As a 20-something in St. Louis, fresh out of nursing school, Jean Stothert wanted to be where the action was.
While some of her peers eyed jobs at county hospitals, Stothert was drawn to St. Louis University, in the center of the city, where at times she helped treat victims of the Mafia, casualties of industrial accidents and, in one case, the city’s first AIDS patient, who had yet to be diagnosed.
Stothert, a former critical care nurse, said she wanted to work where she could make the most difference.
“I would offer to work double shifts all the time just because I didn’t want to miss something,” Stothert, 67, said in an interview this month.
Through two terms in the mayor’s office, the Republican has brought a similar level of tenacity to City Hall.
Facing crumbling streets and frustration from drivers, Stothert took the issue to the community and sold the public on a voter-approved $200 million streets bond issue.
When the City of Omaha’s credit worthiness goes under the microscope each fall, Stothert herself delivers the city’s presentation to bond credit raters.
During negotiations over police, fire and civilian union contracts, Stothert plays an active role at the bargaining table.
While her challenger in the May 11 general election, commercial real estate broker RJ Neary, says it’s time for a shakeup at City Hall, Stothert says voters clearly value her experience and leadership.
“I love my job,” Stothert said. “It excites me and invigorates me. I love going to work every day, and I want to continue all the great partnerships with so many people and business owners and organizations that make this city so successful and so dynamic.”
Stothert said she wants to build upon her work of bettering public safety, carefully managing the city budget and spurring economic development in every corner of the city. She also said she wants to foster a more welcoming, more inclusive city.
During her time in elected office, Stothert has earned a reputation as a hard-charging, hard-nosed leader who at times has rubbed business and community leaders the wrong way.
When she was running for her second term in 2017, Mike Yanney, a prominent Omaha businessman and philanthropist, supported Stothert’s opponent and said Omaha needed a leader who could collaborate to bring game-changing ventures to the city.
Former Douglas County Sheriff Tim Dunning said at the time that he had blocked Stothert’s number, saying she had a “my way or the highway” approach.
Four years later, Stothert seems to have swayed some of her critics.
Campaign finance records show Yanney has given $10,000 to her reelection campaign (Yanney did not return messages seeking comment). And Dunning, who eventually said he regretted trading barbs with Stothert, recently stood with other law enforcement officials in endorsing her.
Omaha has lost some marquee employers during her tenure. ConAgra moved to Chicago. Charles Schwab bought TD Ameritrade last year and said its headquarters eventually will be in Texas, though the effect on jobs in Omaha is still unclear.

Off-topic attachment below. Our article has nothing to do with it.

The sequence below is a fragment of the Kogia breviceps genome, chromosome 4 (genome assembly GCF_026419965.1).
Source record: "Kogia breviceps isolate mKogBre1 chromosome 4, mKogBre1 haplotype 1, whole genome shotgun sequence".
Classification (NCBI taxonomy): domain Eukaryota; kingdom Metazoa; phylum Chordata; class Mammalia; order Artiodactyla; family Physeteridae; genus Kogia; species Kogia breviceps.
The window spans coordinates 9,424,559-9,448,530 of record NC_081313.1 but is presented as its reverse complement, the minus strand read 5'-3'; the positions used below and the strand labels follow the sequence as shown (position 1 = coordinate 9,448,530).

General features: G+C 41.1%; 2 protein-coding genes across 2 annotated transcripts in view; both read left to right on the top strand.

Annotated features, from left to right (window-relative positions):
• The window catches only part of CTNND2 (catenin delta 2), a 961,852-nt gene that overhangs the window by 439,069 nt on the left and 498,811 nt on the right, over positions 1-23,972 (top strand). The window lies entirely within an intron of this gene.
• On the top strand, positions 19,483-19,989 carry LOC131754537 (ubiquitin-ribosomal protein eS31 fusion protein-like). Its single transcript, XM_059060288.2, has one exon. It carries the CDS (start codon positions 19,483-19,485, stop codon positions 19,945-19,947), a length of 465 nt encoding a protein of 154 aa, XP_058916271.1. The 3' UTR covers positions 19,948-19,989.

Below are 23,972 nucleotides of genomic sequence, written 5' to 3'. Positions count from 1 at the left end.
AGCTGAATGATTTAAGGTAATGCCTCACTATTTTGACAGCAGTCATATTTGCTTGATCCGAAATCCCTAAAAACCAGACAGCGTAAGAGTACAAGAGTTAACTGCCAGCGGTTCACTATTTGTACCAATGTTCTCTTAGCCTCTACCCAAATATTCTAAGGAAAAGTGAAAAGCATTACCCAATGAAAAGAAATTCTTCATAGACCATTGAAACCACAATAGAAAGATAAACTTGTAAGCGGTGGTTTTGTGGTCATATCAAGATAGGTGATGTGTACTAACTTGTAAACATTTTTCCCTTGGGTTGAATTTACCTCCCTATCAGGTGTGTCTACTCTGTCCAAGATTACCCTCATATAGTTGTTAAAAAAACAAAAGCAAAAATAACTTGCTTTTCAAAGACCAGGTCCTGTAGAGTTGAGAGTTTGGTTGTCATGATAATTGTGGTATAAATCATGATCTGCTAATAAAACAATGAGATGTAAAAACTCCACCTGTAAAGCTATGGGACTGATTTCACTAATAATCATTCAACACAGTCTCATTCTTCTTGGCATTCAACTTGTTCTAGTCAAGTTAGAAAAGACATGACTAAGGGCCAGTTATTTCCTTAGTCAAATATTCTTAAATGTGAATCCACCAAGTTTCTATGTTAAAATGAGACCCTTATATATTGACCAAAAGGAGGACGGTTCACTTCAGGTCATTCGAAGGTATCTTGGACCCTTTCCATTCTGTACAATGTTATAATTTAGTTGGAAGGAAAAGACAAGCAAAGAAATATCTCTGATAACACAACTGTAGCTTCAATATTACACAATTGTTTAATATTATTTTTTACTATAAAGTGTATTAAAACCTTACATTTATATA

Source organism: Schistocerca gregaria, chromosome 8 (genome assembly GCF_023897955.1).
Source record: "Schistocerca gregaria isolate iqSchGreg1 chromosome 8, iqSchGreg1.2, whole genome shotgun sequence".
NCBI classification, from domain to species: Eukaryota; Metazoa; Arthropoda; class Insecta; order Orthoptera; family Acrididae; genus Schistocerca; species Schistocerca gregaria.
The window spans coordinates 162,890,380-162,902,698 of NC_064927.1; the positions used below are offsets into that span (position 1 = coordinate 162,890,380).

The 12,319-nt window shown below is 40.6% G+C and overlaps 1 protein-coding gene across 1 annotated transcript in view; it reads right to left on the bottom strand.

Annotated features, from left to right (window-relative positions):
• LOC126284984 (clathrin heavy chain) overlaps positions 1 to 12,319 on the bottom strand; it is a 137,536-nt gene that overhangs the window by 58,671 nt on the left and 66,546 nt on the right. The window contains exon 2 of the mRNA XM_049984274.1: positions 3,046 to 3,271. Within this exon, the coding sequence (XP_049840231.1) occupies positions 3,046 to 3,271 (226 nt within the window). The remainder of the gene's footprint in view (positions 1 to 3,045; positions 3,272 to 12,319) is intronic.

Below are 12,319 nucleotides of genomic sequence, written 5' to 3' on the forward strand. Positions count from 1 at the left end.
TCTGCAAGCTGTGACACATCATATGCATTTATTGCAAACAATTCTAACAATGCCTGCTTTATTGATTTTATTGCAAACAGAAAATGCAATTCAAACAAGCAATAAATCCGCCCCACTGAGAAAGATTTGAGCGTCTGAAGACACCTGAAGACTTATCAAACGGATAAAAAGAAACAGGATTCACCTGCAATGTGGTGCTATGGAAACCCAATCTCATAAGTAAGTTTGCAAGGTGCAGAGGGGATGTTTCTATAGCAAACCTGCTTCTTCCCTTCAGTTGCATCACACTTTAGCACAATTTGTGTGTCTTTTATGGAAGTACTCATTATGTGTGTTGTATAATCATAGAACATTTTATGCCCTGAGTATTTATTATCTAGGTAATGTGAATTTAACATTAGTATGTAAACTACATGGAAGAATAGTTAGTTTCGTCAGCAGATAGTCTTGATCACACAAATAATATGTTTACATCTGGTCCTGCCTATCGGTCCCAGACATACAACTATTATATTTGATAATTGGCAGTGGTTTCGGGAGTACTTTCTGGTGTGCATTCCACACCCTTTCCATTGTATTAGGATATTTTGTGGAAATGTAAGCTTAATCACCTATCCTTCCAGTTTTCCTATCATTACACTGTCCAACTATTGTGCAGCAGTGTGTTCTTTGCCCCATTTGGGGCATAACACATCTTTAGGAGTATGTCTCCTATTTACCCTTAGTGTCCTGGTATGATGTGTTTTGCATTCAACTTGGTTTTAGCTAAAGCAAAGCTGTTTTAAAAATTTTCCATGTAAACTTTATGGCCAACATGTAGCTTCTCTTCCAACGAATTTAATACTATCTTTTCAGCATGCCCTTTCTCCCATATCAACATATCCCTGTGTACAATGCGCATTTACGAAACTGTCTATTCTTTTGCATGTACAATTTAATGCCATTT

Conversely, Stothert can tout several massive, city-defining projects on the horizon that are the result of public-private partnerships: The $300 million overhaul of Omaha’s downtown and riverfront parks and a related $101 million science museum; mixed use developments such as the Heartwood Preserve, the Crossroads redevelopment and Avenue One; and a partnership with the University of Nebraska Medical Center that could one day transform Omaha’s urban core.
“There’s big, $100-million-dollar-plus projects going in all over Omaha,” she said.
Michael Perkins, who owns a construction company based in North Omaha, said he recently told Stothert he plans to vote for a Republican for the first time in his life.
Perkins, 64, praised the Reach program, a collaboration between the Greater Omaha Chamber of Commerce and the city that provides training, funding and support to smaller contractors. Perkins said his business has taken off since joining.
“Where I’m at today — it wouldn’t have been possible without the mayor,” he said.
But to a sector of younger, progressive Omahans, the city under Stothert has progressed too slowly, and has left too many people behind. Democrats who challenged her in the primary said the city has prioritized development over people, failed to focus on sustainability and equity and hasn’t done enough to attract or retain young people.
Jonathan Lathan, who ran to represent North Omaha on the City Council but fell short in the primary, said he has yet to see Stothert’s administration deliver on pledges to increase transparency and accountability in the wake of summer protests over policing and racial equity.
He pointed to two recent examples: A delay by Omaha police in releasing body camera video of a 2020 police shooting; and the department’s failure to submit some domestic abuse reports to a state agency.
“You are expected to be accountable when you’re in this position,” Lathan said of the mayor.
The city made several changes to department policy in the wake of the protests. Earlier this spring, Stothert received the endorsement of the Omaha Police Officers Association, which backed her for the first time in her mayoral career.